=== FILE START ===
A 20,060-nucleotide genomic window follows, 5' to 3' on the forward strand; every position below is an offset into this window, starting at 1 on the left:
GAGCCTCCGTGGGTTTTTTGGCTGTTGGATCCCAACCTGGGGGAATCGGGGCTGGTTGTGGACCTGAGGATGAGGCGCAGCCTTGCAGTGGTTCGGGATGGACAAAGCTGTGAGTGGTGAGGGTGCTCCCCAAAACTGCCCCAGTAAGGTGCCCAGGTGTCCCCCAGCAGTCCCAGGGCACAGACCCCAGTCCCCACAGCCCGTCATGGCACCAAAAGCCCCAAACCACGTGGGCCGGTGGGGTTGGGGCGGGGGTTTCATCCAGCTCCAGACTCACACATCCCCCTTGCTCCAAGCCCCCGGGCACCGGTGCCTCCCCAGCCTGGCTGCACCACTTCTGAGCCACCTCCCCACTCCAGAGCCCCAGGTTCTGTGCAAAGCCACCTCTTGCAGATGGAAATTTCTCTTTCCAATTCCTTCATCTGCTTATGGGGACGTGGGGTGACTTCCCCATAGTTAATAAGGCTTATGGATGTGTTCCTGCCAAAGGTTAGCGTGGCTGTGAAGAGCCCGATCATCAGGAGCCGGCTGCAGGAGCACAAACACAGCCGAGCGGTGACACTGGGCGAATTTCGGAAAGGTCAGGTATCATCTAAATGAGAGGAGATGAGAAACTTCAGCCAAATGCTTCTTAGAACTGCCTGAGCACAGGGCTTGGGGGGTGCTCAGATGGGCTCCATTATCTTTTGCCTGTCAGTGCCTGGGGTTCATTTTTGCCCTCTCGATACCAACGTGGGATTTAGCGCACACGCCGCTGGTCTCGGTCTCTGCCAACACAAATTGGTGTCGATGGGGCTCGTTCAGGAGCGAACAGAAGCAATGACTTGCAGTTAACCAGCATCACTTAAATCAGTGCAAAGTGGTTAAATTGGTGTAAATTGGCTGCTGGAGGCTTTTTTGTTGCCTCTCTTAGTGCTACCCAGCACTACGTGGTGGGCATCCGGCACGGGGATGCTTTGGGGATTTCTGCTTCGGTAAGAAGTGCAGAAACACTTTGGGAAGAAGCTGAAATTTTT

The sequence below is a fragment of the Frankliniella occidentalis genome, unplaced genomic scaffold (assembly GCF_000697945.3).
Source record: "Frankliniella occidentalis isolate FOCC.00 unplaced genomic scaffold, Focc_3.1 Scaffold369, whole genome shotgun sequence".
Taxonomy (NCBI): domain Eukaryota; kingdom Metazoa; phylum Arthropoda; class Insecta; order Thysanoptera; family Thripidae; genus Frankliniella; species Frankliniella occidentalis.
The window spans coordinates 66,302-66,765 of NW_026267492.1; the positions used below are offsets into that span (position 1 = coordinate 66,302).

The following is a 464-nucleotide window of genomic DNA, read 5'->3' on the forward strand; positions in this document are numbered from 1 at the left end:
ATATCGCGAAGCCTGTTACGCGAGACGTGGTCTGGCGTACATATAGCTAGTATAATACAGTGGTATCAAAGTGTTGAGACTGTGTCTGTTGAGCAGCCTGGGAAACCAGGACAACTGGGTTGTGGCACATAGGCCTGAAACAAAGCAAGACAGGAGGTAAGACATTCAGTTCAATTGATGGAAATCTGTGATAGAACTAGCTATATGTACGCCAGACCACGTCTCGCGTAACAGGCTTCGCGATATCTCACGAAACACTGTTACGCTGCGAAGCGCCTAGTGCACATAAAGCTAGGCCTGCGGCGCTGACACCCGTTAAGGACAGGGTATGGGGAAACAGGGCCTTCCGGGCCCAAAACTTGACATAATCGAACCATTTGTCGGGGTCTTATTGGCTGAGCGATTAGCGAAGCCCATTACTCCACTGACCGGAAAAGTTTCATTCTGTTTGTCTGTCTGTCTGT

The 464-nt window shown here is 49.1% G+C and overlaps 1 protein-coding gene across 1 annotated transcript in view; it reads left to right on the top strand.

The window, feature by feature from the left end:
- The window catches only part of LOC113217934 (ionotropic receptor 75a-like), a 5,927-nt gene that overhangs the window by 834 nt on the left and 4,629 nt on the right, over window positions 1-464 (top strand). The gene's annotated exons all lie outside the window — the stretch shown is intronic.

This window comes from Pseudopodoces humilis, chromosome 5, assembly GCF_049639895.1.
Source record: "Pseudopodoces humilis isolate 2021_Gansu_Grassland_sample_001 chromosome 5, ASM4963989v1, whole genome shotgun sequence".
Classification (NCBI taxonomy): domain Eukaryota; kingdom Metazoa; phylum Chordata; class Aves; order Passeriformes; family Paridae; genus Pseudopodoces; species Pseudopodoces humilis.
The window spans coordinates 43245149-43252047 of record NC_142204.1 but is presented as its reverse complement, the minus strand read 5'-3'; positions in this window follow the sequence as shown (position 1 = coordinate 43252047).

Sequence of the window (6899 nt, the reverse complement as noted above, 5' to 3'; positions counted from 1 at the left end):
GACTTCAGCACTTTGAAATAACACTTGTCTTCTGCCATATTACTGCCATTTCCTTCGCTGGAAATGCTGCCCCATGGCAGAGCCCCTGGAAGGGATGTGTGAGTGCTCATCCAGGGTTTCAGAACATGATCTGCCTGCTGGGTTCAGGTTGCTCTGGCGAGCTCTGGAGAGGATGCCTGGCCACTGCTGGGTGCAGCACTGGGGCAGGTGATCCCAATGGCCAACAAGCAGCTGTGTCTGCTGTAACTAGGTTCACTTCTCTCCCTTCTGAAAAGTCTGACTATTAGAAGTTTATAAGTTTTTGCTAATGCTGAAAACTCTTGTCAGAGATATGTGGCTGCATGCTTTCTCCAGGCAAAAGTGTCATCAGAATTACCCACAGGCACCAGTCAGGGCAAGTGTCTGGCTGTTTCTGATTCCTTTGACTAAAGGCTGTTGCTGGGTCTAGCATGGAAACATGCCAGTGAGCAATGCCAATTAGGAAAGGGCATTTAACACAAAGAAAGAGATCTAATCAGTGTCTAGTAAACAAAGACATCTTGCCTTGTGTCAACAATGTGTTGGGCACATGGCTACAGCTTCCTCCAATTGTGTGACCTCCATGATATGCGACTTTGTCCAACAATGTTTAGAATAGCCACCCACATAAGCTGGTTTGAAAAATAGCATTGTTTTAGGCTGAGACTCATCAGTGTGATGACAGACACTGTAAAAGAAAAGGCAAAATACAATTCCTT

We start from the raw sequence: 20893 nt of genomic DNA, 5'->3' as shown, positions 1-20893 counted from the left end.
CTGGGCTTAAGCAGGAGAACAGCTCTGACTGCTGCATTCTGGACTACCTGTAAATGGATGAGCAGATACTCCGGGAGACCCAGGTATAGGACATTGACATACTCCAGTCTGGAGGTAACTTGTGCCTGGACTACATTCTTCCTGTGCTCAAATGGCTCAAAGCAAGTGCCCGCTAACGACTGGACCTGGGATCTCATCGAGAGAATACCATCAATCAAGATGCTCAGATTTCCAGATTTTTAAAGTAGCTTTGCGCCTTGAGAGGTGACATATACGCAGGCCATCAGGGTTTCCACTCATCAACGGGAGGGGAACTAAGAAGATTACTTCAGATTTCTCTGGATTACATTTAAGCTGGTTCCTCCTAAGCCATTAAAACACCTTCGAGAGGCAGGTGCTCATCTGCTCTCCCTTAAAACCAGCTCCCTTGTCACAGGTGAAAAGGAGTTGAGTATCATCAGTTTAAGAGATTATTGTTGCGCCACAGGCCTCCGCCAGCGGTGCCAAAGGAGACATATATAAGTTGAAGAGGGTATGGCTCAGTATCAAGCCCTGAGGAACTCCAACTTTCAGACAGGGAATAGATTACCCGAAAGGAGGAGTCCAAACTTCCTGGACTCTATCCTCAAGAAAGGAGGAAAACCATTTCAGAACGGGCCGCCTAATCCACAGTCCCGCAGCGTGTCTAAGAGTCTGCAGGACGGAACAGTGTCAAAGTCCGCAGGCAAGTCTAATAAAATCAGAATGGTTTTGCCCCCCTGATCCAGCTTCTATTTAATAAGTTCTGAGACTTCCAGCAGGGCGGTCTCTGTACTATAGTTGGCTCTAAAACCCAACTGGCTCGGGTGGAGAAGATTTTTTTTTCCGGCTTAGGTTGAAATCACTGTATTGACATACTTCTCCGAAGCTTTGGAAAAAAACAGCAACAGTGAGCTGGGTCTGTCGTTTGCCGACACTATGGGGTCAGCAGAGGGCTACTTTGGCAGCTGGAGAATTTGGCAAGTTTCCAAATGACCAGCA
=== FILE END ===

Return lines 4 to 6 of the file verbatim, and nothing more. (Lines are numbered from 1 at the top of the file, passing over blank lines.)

Source record: "Frankliniella occidentalis isolate FOCC.00 unplaced genomic scaffold, Focc_3.1 Scaffold369, whole genome shotgun sequence".
Taxonomy (NCBI): domain Eukaryota; kingdom Metazoa; phylum Arthropoda; class Insecta; order Thysanoptera; family Thripidae; genus Frankliniella; species Frankliniella occidentalis.
The window spans coordinates 66,302-66,765 of NW_026267492.1; the positions used below are offsets into that span (position 1 = coordinate 66,302).